US nuclear accord with a Persian Gulf state raises concerns about proliferation
Backers say the agreement with the United Arab Emirates is a model for other countries in the region. But critics worry about the UAE's ties with Iran.
The Obama administration, anxious to demonstrate America's willingness to deepen relations with reliable partners in the Muslim world before the president's much-heralded speech to that community early next month, has signed a controversial nuclear cooperation agreement with the United Arab Emirates.Skip to next paragraph
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The nuclear accord, negotiated by the Bush administration but left for President Obama's sign-off, is touted by the new administration – as it was by the former – as a model for future civilian nuclear cooperation with Arab countries.
With Obama set to lay out his vision for America's cooperation with Muslim countries from Cairo June 4, the US-UAE accord is also seen as a counterpoint to Iran's nuclear program and its combative relations with the international community.
In endorsing the accord, administration officials highlight the UAE's agreement to forego the production of nuclear fuel, which could eventually be used for production of a nuclear weapon – the issue at the crux of Iran's standoff with the US and other world powers.
But opponents of the accord blast it as a short-sighted plan designed to secure lucrative contracts for US corporations that build nuclear reactors, yet one which may result in a string of plants producing nuclear fuel across a very volatile region.
"The US does not have a strategy to deal with this very real issue of proliferation, all they have is a sale," says Joseph Cirincione, president of the Ploughshares Fund, an organization that promotes a nuclear-weapons-free world. "We shouldn't be sprinkling the Middle East with nuclear power reactors until we figure out how to stop them from turning out nuclear bombs."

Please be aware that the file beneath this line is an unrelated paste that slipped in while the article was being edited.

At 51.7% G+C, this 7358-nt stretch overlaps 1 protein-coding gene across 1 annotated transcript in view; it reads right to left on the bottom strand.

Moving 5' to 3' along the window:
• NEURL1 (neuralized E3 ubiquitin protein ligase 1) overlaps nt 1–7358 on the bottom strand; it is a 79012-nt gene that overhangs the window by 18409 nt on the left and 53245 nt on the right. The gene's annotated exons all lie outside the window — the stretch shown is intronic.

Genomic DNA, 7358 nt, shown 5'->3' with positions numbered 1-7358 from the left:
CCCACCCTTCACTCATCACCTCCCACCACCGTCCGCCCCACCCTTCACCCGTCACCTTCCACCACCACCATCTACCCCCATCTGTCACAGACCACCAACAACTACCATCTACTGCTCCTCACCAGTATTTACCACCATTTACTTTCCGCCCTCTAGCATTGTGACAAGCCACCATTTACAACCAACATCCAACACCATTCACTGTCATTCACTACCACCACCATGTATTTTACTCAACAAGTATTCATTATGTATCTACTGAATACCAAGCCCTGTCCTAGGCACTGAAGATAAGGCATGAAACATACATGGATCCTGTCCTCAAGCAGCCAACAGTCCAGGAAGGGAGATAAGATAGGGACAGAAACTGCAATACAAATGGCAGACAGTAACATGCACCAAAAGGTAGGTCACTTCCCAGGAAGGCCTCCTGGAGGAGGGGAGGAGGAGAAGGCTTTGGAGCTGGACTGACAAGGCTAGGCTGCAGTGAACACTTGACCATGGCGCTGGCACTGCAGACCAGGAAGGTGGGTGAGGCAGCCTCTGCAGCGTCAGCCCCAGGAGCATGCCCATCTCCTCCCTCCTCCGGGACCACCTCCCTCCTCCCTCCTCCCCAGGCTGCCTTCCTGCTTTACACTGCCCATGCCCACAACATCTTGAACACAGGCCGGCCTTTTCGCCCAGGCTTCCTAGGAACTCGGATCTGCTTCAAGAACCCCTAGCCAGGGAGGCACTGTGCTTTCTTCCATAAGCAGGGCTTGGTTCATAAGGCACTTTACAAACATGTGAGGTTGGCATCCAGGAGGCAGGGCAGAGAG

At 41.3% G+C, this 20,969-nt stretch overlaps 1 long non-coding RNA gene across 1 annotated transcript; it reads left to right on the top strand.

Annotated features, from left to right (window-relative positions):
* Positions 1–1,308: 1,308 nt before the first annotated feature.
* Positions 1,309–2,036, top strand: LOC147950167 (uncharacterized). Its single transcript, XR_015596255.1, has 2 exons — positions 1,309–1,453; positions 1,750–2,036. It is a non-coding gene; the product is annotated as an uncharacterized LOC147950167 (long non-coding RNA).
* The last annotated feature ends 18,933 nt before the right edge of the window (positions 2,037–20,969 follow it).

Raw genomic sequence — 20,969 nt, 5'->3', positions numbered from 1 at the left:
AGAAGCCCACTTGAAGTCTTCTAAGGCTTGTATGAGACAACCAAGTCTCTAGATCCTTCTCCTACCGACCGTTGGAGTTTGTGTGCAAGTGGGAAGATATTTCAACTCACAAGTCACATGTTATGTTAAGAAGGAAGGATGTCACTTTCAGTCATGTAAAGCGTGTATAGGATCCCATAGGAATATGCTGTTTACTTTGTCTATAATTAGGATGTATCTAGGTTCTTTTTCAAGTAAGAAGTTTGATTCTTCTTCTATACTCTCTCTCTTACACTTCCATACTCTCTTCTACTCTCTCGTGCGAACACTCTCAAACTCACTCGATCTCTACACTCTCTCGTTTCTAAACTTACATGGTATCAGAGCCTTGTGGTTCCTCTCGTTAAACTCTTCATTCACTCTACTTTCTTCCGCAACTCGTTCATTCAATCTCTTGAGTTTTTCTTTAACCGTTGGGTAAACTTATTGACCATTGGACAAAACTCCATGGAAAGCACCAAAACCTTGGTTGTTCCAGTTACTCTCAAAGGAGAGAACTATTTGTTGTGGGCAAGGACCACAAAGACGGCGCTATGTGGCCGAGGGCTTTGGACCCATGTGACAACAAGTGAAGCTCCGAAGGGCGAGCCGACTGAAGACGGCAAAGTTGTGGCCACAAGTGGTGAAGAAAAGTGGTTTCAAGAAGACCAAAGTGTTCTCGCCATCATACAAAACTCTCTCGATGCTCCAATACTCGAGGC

The agreement with the UAE could be worth up to $40 billion and thousands of jobs in the nuclear energy industry, according to the US Chamber of Commerce, which supported it. Administration officials say the agreement as tweaked under the Obama White House is stronger on proliferation protections and will serve as an example of secure and mutually beneficial civil nuclear cooperation.
The accord now goes to Congress, which has 90 days for review, after which a lack of congressional action would result in enactment.
Observers see little chance of meaningful opposition in Congress, even though not everyone there sees it in the same rosy terms as the administration.
Some members are questioning whether the agreement as written puts a lock on any future change of heart by the UAE to go nuclear. Others note the UAE's strong trade ties to Iran, just across the Persian Gulf, and worry that nuclear materials and know-how could leak to Tehran.
"The US missed an opportunity to leverage this agreement to convince the UAE to improve its export control regime and to reign in Iranian front companies that have used UAE territory to obtain sensitive technologies for Iran's weapons programs," said Rep. Brad Sherman (D) of Calif. in a statement following the administration's announcement Thursday it had signed the accord.